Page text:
Share this page

Laser sorting - How it works

TOMRA´s patented multi-channel sorting technology measures reflection, absorption and fluorescence and utilizes the scattering effect of multiple lasers inside a detector unit.

TOMRA´s patented multi-channel sorting technology measures reflection, absorption and fluorescence and utilizes the scattering effect of multiple lasers inside a detector unit. Typically, the focused laser beam, which is a monochromatic light source, hits a rock or mineral and is absorbed or reflected. This provides data concerning its color. When this laser beam hits a larger, translucent crystal – for example quartz – the laser beam enters the crystal and is reflected, refracted and scattered inside the crystal. The beam then returns as a blurry glow which is of relatively low intensity. Large translucent crystals will scatter more efficiently than smaller ones. This differentiated visual behavior is captured in high-resolution by high-sensitivity tools inside the new sorting system.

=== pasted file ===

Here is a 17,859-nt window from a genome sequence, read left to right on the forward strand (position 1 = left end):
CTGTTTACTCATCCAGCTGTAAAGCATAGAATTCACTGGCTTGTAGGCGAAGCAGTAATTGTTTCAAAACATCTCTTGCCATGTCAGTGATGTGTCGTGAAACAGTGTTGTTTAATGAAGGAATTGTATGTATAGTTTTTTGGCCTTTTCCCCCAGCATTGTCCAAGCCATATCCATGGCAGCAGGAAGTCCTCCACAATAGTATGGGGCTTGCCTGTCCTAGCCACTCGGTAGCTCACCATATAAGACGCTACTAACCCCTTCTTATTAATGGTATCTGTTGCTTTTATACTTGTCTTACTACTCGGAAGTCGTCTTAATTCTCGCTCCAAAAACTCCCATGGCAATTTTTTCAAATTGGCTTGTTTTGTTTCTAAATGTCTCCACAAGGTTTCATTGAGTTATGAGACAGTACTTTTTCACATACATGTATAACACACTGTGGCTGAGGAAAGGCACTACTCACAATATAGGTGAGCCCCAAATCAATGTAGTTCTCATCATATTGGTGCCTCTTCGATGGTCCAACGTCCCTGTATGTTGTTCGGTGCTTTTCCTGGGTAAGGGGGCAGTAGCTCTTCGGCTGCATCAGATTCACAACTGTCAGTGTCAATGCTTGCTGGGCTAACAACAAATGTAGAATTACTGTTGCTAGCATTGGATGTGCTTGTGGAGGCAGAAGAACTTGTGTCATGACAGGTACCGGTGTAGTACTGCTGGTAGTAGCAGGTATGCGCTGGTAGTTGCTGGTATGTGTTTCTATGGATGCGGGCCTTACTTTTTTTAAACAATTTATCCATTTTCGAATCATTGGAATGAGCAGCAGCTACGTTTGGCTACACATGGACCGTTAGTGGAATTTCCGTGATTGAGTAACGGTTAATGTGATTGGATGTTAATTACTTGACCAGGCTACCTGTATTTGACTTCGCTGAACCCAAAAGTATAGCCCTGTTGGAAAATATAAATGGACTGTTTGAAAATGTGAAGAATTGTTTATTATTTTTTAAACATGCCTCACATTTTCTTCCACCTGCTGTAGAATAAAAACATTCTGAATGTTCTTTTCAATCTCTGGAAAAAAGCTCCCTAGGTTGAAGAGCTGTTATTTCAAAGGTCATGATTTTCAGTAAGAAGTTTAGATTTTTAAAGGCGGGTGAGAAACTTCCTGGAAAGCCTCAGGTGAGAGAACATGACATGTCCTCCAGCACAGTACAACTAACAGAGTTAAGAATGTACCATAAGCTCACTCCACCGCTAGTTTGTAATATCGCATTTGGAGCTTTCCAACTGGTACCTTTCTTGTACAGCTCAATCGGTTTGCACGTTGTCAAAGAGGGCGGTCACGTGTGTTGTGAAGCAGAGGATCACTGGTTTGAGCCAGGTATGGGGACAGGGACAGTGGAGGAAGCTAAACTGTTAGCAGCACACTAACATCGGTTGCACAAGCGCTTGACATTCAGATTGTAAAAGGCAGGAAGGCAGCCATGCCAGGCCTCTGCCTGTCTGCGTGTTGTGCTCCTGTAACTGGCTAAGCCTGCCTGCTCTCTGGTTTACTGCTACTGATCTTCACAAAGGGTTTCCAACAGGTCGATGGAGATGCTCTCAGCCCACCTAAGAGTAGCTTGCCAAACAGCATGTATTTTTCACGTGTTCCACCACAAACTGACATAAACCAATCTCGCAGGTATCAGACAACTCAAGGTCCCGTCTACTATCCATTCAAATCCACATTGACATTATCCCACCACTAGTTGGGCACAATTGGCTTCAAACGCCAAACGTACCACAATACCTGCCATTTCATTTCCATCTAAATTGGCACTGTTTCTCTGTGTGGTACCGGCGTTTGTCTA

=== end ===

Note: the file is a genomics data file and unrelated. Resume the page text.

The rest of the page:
Example:
Quartz

High purity quartz has a monocrystalline structure. As this structure is translucent, a laser beam diffuses inside the rock
where it characteristically illuminates the core. Microcrystalline or opaque rocks will only reflect the light beam.